This guide will demonstrate how to sync campaign members from Salesforce to a custom object in Eloqua. It will discuss why custom objects are a good solution, walk through setting up the custom object, the auto-sync to pull the data, and how to use the custom object in segmentation.
Part 1 - Why Custom Objects for Salesforce Campaign Members?
Unfortunately campaigns do not always originate from Eloqua, there are some sources you simply cannot get between (e.g. AppExchange, partner integrations, etc.). As a result, campaign associations can occur outside of Eloqua, but you may want to segment on these campaign associations. Even for some campaigns that originate from Eloqua, doing segmentation through the Campaign Member object can still be an easier way of achieving complex segments. Custom objects will allow you to mirror the Campaign Member object in Salesforce in Eloqua, and segment on Campaign Member values the same way you would generate reports of Campaign Members in Salesforce. This allows you to bypass having to do list pulls from Salesforce and list uploads in Eloqua.
Part 2 - Setting up the Custom Object in Eloqua
Step 1 - Load the Custom Objects area
Go to Contacts > Custom Objects
Step 2 - Create a New Custom Data Object
Go to Events > New Custom Data Object
Provide a display name, description, and folder organization, and click next.
Add the Campaign Member fields you want to sync to Eloqua. You can add fields by accessing the Data Card Fields drop-down in the top right, and selecting Add New Field.
Sample: Campaign Name
Continue to add the fields you want to sync - below is a screenshot of a set of fields you may want to start with.
You can click Next on the Header Fields step (you can always make edits to fields later).
Step 3 - Configure the Data Card Set field details
To connect the custom data object record to a contact in Eloqua, you need to map the email address fields. You also need to map the unique code field to the Campaign Member ID field so when the AutoSync fires it knows whether to create a new record, or update an existing record based off of the Campaign Member ID.
Update your field mappings, and click Save.
Part 3 - Setting up the AutoSync to Pull the Data from Salesforce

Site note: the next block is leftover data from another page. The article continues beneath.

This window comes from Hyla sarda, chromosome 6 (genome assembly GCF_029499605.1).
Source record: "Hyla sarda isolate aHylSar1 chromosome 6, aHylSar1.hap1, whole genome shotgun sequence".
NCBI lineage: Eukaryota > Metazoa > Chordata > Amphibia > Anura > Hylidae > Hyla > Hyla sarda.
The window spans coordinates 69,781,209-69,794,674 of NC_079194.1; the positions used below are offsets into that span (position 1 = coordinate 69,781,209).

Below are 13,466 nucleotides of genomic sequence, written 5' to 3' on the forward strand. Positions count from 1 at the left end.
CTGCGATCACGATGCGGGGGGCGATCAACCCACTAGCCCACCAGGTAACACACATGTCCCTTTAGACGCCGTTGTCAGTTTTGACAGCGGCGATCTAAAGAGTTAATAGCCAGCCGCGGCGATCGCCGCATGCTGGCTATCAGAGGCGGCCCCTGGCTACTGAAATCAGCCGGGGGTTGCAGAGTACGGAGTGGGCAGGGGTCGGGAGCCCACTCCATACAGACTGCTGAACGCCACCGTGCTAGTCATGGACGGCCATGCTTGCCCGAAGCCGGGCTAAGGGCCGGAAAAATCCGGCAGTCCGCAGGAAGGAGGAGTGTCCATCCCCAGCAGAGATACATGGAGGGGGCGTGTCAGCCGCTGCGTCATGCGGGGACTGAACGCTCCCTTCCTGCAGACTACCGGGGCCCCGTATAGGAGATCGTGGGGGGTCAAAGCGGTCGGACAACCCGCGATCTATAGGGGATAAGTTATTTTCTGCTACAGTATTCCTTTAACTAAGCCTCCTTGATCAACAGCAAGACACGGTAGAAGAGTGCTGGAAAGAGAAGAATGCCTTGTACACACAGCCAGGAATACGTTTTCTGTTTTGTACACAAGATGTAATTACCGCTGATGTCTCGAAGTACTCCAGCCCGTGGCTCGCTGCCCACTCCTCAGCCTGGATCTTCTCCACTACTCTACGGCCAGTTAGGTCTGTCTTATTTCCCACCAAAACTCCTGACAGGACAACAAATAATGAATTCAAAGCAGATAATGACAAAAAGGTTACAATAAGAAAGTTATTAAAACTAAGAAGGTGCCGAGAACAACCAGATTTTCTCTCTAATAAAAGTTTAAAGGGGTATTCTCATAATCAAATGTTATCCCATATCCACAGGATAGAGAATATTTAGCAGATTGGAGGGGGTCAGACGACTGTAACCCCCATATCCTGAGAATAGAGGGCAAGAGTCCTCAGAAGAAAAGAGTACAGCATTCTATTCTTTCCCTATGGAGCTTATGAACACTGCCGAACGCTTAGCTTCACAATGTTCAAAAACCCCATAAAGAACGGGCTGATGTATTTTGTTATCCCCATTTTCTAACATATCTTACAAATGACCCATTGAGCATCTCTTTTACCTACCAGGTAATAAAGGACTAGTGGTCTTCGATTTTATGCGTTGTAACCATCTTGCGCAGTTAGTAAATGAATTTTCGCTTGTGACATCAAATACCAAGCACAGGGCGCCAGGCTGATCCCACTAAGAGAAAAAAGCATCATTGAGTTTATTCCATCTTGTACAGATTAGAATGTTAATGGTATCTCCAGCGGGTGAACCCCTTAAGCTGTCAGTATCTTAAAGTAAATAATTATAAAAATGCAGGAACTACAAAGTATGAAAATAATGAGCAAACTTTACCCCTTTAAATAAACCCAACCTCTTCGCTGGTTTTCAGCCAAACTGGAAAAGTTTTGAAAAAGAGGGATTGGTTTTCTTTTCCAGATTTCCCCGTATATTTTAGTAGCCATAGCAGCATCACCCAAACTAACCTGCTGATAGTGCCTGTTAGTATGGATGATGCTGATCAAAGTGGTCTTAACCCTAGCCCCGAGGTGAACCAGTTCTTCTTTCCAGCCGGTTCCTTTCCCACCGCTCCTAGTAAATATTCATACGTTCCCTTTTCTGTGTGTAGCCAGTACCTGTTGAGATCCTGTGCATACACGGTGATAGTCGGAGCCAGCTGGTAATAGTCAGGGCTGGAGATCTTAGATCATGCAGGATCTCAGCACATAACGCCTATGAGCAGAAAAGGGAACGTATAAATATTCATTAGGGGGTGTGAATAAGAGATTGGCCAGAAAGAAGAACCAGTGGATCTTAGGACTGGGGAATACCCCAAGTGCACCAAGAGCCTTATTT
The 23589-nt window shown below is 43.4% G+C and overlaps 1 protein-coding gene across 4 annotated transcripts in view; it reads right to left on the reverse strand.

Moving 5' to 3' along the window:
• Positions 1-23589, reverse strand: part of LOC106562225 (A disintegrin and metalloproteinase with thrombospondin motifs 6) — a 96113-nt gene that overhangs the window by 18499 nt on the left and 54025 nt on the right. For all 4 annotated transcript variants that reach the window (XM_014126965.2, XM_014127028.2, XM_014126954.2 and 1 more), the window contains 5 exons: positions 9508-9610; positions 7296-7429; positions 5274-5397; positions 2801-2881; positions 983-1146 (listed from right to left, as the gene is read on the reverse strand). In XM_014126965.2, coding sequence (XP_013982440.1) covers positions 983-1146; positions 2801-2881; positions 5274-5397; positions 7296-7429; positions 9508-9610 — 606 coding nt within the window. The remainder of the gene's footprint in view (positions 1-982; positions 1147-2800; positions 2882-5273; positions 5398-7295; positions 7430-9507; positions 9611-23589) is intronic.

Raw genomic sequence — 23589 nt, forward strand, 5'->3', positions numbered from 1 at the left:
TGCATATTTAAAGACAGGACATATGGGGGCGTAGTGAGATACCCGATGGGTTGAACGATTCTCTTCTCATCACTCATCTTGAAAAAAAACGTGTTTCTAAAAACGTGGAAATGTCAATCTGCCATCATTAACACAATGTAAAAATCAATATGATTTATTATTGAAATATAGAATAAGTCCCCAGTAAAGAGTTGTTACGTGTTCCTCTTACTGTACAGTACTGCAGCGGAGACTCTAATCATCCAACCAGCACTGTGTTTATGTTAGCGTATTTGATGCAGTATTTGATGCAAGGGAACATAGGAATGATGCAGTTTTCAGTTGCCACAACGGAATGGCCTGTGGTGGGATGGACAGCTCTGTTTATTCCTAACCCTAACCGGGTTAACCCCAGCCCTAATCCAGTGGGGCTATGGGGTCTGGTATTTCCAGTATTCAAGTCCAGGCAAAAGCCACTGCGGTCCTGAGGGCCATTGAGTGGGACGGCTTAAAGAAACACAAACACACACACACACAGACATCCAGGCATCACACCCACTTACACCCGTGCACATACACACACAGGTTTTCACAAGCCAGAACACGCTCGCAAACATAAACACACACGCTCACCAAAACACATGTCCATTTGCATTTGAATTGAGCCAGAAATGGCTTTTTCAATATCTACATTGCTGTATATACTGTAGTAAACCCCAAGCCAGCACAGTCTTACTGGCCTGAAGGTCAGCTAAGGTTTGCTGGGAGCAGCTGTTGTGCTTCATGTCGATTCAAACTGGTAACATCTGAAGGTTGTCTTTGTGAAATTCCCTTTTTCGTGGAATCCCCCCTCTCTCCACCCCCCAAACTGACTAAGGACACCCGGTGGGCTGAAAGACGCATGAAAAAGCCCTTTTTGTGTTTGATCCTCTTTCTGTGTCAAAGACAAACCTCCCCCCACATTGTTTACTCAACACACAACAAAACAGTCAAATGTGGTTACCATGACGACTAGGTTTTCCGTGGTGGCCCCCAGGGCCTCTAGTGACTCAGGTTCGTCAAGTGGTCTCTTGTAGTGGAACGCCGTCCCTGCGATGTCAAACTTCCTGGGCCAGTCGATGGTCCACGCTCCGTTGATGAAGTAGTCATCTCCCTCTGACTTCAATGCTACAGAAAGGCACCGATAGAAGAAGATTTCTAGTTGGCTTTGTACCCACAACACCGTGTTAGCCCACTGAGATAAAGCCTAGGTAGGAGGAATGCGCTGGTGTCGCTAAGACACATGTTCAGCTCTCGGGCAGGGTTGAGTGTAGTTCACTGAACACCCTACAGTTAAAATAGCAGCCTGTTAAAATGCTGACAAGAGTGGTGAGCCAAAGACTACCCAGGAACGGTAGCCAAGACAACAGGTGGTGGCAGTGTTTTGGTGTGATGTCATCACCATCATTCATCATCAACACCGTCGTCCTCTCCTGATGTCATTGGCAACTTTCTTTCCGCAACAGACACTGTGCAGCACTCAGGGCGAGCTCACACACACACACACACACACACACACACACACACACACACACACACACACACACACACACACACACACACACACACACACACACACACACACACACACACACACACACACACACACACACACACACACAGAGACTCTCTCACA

Now that the custom object has been created to store the Campaign Member data, we need to create the AutoSync that will automatically populate the custom data object from Salesforce.
Step 1 - Load the Inbound Integration Page
Go to Setup > Integration and click the Inbound tab.
Step 2 - Start the Create a new Data Source with External Call Wizard
Go to Create Data Sources > Create Data Source with External Call
We will actually need to create two Data Sources, one for leads, and one for contacts, so we can map the lead id and contact id correctly, and so we can grab the lead or contact's email address for mapping to the contact in Eloqua. This guide will walk through the process of creating the lead campaign member auto-sync, you will need to repeat this process for creating the contacts auto-sync.
Step 3 - Provide the External Call Details
Provide the external call details and the Data Upload Source Details. Configure your auto-sync to mirror the screenshot below.
Step 4 - Specify the Source Details
Select Retrieve as the action, and Campaign Member as the entity.
*Important* - Mark the checkbox to retrieve 18 character IDs. Since Eloqua does not do lookups with case sensitivity, the 18 character id is required to ensure the unique code value is unique for lookup and matching.
Step 5 - Select Salesforce Fields
Select the fields to populate your custom object fields.
You will need to click on the Salesforce Related Fields - Campaign area on the right and select Name, that will be the campaign name for mapping in the next step.
Also, since this auto-sync is for the lead auto-sync, you'll want to open the Salesforce Related Fields - Lead object as well to select the email field for mapping in the next step. When you create the contact auto-sync, you'll want to select the Email field from the Salesforce Related Fields - Contact object.